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Date of Award

Fall 2012

Degree Type

Thesis

Degree Name

Master of Arts (MA)

Department

Health and Aging

Supervisor

James B. Gillett

Co-Supervisor

Christina Sinding

Language

English

Committee Member

Lisa Schwartz

Abstract

The Royal College of Physicians and Surgeons recognizes the role of health advocate as a central aspect of doctoring that can greatly impact the quality of care one receives. Current literature discussing physicians as health advocates is sparse, particularly in the area of medical training. This study aims to identify how medical residents negotiate between their identity as a physician, which is bound by the narrow confines of biomedicine, and a more comprehensive vision of health care that incorporates advocacy. A thematic narrative analysis of four weblogs authored by medical residents was employed to complete this study. The culture of medicine and the hidden curriculum surfaced as impediments to advocacy in residency training, resulting in residents experiencing a crisis in caring, compassion and communication. When residents were not able to care for their patients in ways that met their moral expectations of what it means to be a healer, they felt depersonalized and became disenchanted with medicine. Arthur Frank’s theory regarding the demoralization of medicine is used to illuminate the importance of dialogue within the doctor-patient relationship, as well as its impacts on health advocacy. This study explores the concept of advocacy and brings forth the question: Given what we know about medicalization and the culture of medicine, should physicians be health advocates for their patients when their training is restricted to biomedical interventions and notions of care?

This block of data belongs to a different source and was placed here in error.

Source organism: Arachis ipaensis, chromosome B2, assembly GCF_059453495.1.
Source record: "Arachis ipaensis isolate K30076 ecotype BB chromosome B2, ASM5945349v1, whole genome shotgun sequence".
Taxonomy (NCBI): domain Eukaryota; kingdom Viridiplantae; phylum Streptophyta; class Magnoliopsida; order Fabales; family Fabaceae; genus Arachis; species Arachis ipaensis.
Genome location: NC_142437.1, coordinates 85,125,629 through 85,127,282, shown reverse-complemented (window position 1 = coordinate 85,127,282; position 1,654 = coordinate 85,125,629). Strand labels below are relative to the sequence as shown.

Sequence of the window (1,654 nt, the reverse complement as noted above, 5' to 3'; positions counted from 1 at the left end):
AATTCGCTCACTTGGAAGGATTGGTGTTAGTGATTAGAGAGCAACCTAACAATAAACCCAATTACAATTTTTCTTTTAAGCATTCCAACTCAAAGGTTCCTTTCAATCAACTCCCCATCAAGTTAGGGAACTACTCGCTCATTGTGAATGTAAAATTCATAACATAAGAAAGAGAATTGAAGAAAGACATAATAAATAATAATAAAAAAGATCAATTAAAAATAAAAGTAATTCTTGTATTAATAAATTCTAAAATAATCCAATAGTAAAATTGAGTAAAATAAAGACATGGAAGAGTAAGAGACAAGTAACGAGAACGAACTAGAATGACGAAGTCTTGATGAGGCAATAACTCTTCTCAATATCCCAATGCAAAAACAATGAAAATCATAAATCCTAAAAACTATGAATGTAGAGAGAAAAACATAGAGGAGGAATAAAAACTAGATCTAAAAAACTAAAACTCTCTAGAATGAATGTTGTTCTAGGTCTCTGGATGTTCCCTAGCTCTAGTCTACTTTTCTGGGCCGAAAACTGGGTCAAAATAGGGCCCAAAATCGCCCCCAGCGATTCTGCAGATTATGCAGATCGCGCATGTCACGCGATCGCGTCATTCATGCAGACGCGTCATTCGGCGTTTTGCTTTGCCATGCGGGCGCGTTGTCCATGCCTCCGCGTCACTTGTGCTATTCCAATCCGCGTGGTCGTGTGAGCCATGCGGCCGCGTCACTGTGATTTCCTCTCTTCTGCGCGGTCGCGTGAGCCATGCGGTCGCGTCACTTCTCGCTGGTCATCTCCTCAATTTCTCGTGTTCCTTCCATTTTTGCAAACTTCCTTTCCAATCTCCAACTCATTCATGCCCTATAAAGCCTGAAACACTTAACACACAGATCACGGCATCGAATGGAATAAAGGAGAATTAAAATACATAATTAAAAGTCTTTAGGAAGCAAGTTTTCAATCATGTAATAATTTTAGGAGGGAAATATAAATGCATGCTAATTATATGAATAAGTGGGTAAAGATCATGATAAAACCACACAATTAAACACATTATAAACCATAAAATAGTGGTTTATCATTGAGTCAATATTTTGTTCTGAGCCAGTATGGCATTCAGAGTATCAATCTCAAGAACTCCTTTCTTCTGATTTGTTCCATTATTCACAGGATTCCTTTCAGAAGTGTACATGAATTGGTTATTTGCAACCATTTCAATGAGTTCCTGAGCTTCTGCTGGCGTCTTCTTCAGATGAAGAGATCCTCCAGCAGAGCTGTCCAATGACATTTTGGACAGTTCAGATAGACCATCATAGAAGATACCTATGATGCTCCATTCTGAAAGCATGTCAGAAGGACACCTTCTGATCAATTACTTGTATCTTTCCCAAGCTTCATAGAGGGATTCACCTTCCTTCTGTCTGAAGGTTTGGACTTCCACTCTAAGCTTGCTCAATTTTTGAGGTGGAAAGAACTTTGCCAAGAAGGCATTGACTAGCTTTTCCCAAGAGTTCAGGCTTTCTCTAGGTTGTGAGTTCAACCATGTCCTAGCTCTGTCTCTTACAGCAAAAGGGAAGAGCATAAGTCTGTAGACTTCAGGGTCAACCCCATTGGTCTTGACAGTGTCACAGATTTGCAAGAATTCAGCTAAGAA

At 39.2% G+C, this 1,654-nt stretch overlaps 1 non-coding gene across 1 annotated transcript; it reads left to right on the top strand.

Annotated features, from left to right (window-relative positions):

McMaster University Library

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